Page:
“I don’t know what the media have said about him,” Cubs hitting coach Bill Mueller said. “I came in clean with Rizz and Casty. But from Day 1, both those guys have been hard workers, and they take it very seriously. And that’s all you can ask. They’ve been listening. They apply what you’re saying, and they’ve been going out and doing (it).”

Castro appreciates it more this time. He chartered a plane to fly his family and Rizzo to Minnesota. He will be back where he belongs on Tuesday night at Target Field.

“After that bad year last year, that’s what we’re looking for,” Castro said. “Make the All-Star Game and come back at that level.”

Red Sox set a new major league record with 11 strikeouts in a row

BALTIMORE, MD - SEPTEMBER 20: Starting pitcher Eduardo Rodriguez #52 of the Boston Red Sox works the first inning against the Baltimore Orioles at Oriole Park at Camden Yards on September 20, 2016 in Baltimore, Maryland. (Photo by Patrick Smith/Getty Images)
Patrick Smith/Getty Images
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Lost in the nifty base running by Dustin Pedroia that won Sunday’s game against the Rays, the Red Sox set a new major league record by striking out 11 batters in a row, per Peter Abraham of The Boston Globe. Starter Eduardo Rodriguez struck out the final six Rays he faced and reliever Heath Hembree struck out five Rays in a row after that. Tom Seaver had the previous consecutive strikeout streak of 10, set on April 22, 1970 against the Padres.

The Red Sox also set a team record with 23 strikeouts in total: 13 by Rodriguez, five by Hembree, one by Matt Barnes, and four by Joe Kelly. Per Abraham, that’s the most strikeouts in a 10-inning game since at least 1913 and the most in a game of any length since 2004.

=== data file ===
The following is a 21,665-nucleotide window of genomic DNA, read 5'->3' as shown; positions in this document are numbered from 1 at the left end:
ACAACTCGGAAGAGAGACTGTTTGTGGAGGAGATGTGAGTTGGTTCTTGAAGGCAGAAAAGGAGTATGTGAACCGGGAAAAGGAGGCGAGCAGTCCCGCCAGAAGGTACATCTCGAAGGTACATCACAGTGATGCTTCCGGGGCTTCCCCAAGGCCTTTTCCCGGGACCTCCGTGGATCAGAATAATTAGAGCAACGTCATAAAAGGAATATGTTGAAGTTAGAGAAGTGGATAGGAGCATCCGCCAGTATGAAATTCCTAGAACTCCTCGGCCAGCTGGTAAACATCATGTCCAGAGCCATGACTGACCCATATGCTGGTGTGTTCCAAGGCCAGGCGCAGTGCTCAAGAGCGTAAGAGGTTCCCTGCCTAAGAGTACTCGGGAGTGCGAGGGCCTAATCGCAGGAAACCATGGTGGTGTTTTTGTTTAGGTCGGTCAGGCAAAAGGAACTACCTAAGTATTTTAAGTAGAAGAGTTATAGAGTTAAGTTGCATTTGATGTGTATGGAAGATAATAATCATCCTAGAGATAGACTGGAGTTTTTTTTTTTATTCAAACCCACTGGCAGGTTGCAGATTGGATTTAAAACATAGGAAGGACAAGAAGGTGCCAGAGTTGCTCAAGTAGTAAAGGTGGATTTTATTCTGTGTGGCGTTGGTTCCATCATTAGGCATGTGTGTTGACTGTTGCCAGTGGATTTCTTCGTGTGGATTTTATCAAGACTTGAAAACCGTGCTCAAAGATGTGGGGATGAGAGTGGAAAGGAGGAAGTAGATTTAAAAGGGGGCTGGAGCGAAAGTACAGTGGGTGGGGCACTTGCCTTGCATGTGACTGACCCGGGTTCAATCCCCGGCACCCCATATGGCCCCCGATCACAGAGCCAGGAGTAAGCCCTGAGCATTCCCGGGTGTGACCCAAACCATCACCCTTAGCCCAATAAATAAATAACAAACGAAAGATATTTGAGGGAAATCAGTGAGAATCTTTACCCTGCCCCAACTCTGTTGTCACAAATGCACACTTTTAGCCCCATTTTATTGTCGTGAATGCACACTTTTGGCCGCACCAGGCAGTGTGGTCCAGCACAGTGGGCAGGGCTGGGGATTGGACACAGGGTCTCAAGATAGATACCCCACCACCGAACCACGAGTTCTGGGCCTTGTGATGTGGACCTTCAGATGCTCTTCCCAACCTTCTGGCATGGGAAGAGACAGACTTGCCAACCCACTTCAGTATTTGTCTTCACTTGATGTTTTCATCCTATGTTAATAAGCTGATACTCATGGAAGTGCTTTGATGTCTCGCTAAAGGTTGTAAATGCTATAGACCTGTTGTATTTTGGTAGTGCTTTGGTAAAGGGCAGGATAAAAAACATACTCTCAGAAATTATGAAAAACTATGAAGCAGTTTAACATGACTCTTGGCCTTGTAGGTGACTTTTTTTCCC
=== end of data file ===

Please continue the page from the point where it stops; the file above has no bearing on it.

For Rodriguez, Sunday marked the first double-digit strikeout game of his career. He has pitched quite well since returning to the rotation at the start of the second half. Over 13 starts, the lefty has a 3.10 ERA with a 70/23 K/BB ratio in 72 2/3 innings.

Dodgers clinch NL West on Charlie Culberson’s walk-off home run

WASHINGTON, DC - JULY 20: Charlie Culberson #6 of the Los Angeles Dodgers runs to first base after hitting a single RBI in the second inning against the Washington Nationals at Nationals Park on July 20, 2016 in Washington, DC. (Photo by Matt Hazlett/Getty Images)
Matt Hazlett/Getty Images
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Dodgers second baseman Charlie Culberson delivered a walk-off solo home run in the bottom of the 10th inning, clinching the NL West for the Dodgers on Sunday afternoon. What a way to celebrate Vin Scully’s final home game behind the microphone.

The Dodgers were trailing 2-1 in the seventh inning, but shortstop Corey Seager tripled in a run to tie the game. Rockies outfielder David Dahl untied the game in the top of the ninth with a two-out solo home run off of Kenley Jansen. But Seager once again rose to the occasion, blasting a game-tying solo shot in the bottom half of the ninth against Adam Ottavino. That would set the stage for Culberson in the next frame.

Culberson, a former Rockie, came into the afternoon with a .591 OPS and zero home runs in 53 plate appearances. He finished the afternoon 3-for-5 with the homer.

It’s the fourth consecutive season in which the Dodgers have won the NL West. The Cubs have clinched the best record, which means they’ll play the winner of the Wild Card game. The Dodgers will play the Nationals in the NLDS. The Nationals have a 1.5-game lead over the Dodgers for home-field advantage, so both teams are still playing for something of importance in the regular season’s final week.